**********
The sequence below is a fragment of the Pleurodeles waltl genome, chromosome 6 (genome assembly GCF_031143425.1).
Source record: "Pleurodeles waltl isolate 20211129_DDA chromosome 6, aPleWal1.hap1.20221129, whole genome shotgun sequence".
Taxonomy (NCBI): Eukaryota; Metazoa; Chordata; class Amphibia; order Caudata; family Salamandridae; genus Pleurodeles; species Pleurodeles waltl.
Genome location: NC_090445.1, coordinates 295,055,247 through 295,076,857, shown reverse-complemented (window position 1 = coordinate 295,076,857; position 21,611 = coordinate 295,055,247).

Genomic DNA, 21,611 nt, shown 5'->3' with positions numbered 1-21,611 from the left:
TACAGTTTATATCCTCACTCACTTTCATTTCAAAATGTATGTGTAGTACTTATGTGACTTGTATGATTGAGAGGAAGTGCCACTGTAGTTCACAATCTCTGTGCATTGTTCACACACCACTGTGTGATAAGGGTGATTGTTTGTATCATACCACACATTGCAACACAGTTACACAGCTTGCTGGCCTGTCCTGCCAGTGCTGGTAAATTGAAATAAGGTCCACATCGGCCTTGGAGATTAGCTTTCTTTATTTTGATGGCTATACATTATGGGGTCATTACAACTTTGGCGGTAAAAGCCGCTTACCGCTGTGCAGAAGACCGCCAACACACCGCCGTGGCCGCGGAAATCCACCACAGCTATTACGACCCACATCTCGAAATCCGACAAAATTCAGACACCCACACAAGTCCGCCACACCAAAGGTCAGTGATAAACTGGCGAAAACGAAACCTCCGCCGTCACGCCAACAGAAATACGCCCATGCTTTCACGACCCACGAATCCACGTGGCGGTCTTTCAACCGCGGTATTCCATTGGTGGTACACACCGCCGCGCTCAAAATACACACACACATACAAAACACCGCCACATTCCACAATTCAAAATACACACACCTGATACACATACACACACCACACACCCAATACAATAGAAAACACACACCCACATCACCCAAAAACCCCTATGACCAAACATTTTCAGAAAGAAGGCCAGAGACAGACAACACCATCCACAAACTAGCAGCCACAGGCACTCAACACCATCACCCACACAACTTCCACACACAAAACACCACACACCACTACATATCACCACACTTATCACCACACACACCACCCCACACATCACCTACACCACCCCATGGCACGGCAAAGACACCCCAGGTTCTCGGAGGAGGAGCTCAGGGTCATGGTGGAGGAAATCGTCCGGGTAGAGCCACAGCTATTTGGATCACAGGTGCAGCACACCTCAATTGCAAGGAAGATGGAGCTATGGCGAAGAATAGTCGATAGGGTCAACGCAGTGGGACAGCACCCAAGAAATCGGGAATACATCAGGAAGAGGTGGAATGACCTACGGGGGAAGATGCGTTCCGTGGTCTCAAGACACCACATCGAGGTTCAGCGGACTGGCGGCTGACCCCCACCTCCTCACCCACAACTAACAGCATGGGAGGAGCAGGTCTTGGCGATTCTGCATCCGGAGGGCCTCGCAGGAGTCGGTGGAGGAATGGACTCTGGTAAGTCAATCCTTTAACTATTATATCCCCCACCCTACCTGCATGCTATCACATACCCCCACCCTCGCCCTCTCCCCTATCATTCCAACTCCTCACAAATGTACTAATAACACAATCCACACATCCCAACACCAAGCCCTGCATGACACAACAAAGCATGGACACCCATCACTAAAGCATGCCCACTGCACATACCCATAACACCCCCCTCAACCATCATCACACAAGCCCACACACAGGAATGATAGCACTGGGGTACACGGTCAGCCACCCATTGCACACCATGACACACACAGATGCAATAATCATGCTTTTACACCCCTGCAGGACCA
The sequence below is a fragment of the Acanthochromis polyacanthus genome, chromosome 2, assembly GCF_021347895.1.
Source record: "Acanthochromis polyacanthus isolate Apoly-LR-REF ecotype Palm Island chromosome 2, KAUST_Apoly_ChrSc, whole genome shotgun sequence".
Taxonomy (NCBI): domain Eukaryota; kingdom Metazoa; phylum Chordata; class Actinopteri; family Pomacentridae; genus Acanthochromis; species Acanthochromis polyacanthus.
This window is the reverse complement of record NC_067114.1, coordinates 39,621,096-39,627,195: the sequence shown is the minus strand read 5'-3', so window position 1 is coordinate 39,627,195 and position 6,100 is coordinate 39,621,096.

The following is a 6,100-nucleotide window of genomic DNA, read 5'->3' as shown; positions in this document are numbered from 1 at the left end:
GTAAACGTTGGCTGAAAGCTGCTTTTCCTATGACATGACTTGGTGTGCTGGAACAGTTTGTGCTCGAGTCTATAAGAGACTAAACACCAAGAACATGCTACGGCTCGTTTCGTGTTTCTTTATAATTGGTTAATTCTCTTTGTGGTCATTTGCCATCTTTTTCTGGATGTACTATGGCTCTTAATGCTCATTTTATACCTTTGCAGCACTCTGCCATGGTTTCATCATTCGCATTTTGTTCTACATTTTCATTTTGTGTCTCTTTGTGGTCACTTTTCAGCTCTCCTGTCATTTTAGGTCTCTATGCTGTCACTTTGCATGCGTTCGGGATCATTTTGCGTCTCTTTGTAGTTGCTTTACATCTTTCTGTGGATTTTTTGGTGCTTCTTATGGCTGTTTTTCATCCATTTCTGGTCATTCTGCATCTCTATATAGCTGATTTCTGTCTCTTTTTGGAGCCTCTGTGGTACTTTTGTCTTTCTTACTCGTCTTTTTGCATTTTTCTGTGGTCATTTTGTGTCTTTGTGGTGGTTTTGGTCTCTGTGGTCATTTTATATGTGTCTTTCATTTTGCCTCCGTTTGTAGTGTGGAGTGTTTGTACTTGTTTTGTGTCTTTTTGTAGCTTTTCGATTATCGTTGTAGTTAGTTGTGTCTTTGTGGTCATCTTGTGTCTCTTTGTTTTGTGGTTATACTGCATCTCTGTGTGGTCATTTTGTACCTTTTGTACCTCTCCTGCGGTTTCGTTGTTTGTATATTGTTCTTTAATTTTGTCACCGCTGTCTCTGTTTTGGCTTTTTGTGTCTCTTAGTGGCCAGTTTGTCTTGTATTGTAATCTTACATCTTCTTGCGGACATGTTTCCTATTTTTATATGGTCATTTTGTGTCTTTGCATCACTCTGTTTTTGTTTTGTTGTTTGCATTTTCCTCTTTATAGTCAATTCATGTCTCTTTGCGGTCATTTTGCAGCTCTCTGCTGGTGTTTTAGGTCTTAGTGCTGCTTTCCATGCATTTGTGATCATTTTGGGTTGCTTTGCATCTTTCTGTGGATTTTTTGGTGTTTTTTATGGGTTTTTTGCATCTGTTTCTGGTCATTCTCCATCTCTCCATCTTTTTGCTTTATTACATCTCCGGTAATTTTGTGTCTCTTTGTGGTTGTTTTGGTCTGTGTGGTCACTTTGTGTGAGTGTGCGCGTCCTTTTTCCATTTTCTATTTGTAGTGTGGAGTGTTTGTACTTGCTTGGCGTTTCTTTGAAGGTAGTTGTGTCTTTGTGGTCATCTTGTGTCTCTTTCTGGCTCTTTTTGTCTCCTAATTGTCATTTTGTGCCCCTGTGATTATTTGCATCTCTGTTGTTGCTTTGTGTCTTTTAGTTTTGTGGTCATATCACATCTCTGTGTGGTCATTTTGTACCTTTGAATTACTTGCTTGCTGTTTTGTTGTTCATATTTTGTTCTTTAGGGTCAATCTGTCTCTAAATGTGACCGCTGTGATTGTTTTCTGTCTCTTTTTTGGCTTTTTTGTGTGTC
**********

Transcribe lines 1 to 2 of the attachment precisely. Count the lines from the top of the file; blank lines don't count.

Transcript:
The sequence below is a fragment of the Pleurodeles waltl genome, chromosome 6 (genome assembly GCF_031143425.1).
Source record: "Pleurodeles waltl isolate 20211129_DDA chromosome 6, aPleWal1.hap1.20221129, whole genome shotgun sequence".